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I'm wondering if anyone has any ideas for getting young people interested in reading Christian books. I loved reading when I was younger and was always in the library, but it seems like the kids in my church aren't interested.  It's not that they don't read, I know some of them do, but they don't seem interested in Christian books.  I've added newer teen fiction, but I'm hesitant to buy very much when I don't have any feedback about whether they're any good or not.  I've tried asking some kids specifically to read a book and let me know if they like it, but it hasn't worked.



The fantasy books about dragons seem to be a great way to get kids started, since it is such a popular topic in mainstream kids literature. My kids really enjoyed the Dragonspell series. And they would share their enthusiasm with peers.

Also, kids/preteens go for presentation and need to feel welcome. If your church has a room specifically designated for the library, try to incorporate colour, and posters, or anything of eye-catching interest to your potential "clients". This is challenging if your library consists of fold-open cupboards in a corner of a larger room, but try to use your imagination to make the space inviting. Often book warehouses have posters available featuring topics or books that are inexpensive and attractive. Office stores also supply teachers resourses that are colourful, seasonal, or simply interesting.

You can feature one new book a month in your bulliten, or on a bulliten board.  A board could also feature library news, reviews, a list of new additions, etc.

If you are willing and able to put the extra time in, perhaps you could have a reading club that kids can join, and receive a small prize or recognition on the bulliten board. You could also have a "Featured Reporter of the Month" who could make his/her recommmendation based on a book he/she read. Take some pointers from gradeschools that need to get creative to inspire children to accomplish a certain level of books read by the end of the year! They know first hand how difficult it can be.

Teens who read are typically those that read as children, so it is harder to capture the interest of those that haven't shown an interest before. Anything that looks attractive, contemporary, eg. "chicklits" for girls, or mirrors that of the interests in mainstream style can appeal to teens. Try a few subscriptions to christian teen magazines. And if you can get any of the teens to volunteer in the library, that may initiate further interest. It is also beneficial to have the teens showing the young children what the library has to offer.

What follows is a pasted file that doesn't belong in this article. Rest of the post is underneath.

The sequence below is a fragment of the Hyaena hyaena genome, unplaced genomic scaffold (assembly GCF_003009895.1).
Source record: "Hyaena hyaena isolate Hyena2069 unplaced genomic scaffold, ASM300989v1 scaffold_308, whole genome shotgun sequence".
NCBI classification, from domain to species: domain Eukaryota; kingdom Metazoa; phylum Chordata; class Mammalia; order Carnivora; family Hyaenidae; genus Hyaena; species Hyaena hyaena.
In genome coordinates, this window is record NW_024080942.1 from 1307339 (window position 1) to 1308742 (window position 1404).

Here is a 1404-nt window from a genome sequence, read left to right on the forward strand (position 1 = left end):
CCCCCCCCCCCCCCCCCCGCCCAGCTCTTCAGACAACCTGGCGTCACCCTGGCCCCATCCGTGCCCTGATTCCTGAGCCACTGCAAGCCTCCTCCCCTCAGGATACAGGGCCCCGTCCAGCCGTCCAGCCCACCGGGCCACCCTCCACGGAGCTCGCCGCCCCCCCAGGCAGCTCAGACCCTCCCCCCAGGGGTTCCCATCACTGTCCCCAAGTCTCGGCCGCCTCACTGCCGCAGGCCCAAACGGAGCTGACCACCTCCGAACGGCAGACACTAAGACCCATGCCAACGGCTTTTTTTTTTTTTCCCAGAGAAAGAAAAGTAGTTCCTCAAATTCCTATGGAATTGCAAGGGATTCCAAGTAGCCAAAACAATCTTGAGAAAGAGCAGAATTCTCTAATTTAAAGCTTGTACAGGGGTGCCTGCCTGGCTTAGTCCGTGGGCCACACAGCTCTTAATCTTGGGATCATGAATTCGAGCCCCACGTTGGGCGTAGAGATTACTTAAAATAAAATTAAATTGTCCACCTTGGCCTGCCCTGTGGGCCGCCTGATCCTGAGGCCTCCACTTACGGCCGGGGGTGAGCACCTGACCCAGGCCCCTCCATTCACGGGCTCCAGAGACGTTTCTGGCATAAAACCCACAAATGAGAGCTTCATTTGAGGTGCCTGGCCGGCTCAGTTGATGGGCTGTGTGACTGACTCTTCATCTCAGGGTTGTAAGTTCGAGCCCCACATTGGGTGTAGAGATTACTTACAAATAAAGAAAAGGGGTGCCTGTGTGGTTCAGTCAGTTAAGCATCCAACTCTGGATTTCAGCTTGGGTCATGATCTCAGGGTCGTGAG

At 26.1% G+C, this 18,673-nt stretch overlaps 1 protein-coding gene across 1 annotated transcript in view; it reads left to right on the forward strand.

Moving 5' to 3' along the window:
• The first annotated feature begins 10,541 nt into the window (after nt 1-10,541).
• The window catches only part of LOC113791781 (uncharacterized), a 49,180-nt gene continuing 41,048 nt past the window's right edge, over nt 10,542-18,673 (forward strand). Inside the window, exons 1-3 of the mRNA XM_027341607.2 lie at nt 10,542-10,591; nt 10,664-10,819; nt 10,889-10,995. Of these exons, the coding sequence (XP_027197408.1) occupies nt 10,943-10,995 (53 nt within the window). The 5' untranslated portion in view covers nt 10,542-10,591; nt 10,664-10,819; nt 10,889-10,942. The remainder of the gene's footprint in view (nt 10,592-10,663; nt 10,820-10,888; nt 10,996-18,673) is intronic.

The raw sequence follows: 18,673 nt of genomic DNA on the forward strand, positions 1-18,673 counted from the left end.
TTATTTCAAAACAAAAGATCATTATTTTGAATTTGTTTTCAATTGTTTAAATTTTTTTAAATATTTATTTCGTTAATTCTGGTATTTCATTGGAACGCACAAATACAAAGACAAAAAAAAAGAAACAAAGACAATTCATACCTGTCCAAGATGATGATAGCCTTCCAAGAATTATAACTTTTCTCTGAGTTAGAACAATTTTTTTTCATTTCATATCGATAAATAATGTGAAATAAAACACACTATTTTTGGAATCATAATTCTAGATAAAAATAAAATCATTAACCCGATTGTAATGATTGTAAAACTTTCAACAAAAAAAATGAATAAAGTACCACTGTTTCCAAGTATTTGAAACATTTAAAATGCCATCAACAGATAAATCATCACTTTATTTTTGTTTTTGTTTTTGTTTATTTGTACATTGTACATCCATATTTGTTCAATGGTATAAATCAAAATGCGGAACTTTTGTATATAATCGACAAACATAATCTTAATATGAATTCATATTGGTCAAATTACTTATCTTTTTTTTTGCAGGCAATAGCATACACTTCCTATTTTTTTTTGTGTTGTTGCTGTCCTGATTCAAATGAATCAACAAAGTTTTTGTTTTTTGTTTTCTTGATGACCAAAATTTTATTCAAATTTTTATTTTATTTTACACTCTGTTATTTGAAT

Happy Reading!


Caroline has some good comments. 

Another suggestion is talk to the youth group to let them know what you have. 

Drop in Sunday school and let the kids know what you have and what is new. 

Get some of the books and approach some kids to read them to "help you" and get some feedback. 

Make suggestions to parents to take a book and try it out. 

Have you read any of the books that you have picked. I read a bunch one year ago for a workshop I did for the Church Library Association of Ontario. I can send the spread sheet to anyone who is interested. I don't have it updated but it is currrent as of fall 2009. 

Start small with some solid series. 

As mentioned fantasy book series do draw kids in. C S. Lewis and tolkien are obvious. The Donita Paul series is good as Caroline mentioned. 

Spend an afternoon browsing the online Christian book sites. 

The ones I purchase from the most is in Canada

"Bookdepot"   "Bookcloseouts"  online ships Canada and US - has a retail and wholesale website. Good deals on books that are a bit older and are remainders.

It is is just a try, try, try again venture. 

The books don't go out of style quickly so they have long self life. 

Be encouraged! It is possible to engage kids. Not all but some. 

Jo Vandermey

Providence CRC

Beamsville, Ontario

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